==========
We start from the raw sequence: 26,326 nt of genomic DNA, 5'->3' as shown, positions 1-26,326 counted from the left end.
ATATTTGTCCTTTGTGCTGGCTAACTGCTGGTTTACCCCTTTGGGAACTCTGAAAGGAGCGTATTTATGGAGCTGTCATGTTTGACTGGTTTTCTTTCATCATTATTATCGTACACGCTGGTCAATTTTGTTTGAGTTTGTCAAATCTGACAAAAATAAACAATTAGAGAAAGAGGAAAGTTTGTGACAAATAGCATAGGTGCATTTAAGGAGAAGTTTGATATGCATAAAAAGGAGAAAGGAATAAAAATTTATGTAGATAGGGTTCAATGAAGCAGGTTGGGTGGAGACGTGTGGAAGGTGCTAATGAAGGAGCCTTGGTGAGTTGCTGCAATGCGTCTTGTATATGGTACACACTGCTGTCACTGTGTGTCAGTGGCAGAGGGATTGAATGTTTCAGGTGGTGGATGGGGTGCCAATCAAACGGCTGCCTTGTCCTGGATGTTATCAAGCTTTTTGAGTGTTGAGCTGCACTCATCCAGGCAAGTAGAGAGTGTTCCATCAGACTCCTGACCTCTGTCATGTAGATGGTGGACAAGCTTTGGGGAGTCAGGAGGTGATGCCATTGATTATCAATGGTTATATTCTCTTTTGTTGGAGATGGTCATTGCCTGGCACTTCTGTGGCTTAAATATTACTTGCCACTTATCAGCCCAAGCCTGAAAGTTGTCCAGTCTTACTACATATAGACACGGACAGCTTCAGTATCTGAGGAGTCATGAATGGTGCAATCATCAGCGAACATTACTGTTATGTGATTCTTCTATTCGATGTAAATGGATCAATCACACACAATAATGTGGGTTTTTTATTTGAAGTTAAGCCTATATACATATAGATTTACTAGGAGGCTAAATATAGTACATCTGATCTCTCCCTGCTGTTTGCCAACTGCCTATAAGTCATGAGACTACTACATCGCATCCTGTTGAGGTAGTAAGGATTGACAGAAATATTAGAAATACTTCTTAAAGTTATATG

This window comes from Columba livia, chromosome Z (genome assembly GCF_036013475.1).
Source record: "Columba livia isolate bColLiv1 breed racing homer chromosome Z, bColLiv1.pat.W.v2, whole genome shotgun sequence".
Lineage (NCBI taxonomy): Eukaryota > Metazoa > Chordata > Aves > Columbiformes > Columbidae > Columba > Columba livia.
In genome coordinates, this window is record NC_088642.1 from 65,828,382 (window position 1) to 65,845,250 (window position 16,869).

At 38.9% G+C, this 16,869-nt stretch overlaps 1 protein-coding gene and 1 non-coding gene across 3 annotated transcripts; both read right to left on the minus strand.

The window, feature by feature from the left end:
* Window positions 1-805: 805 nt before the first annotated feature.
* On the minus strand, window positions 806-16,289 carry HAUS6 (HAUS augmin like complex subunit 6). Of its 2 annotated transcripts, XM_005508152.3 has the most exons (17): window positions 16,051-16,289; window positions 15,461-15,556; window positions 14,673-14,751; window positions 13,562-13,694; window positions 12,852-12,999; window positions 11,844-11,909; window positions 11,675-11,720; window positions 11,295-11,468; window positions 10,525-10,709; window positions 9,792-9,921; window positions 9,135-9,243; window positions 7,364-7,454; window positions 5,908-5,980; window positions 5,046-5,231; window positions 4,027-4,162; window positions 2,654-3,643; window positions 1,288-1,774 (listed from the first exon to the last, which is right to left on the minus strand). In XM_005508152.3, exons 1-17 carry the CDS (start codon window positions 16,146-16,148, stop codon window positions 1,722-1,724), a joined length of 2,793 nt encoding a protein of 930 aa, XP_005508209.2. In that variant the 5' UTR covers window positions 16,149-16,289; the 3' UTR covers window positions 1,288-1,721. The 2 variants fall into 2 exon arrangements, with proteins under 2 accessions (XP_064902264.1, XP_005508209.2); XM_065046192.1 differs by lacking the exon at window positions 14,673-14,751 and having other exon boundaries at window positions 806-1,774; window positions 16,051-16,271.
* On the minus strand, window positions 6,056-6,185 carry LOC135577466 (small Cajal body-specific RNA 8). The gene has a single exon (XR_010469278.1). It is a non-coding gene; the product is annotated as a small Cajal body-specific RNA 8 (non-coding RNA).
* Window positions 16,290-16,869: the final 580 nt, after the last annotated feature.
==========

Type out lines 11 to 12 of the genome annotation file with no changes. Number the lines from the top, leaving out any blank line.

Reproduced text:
* On the minus strand, window positions 6,056-6,185 carry LOC135577466 (small Cajal body-specific RNA 8). The gene has a single exon (XR_010469278.1). It is a non-coding gene; the product is annotated as a small Cajal body-specific RNA 8 (non-coding RNA).
* Window positions 16,290-16,869: the final 580 nt, after the last annotated feature.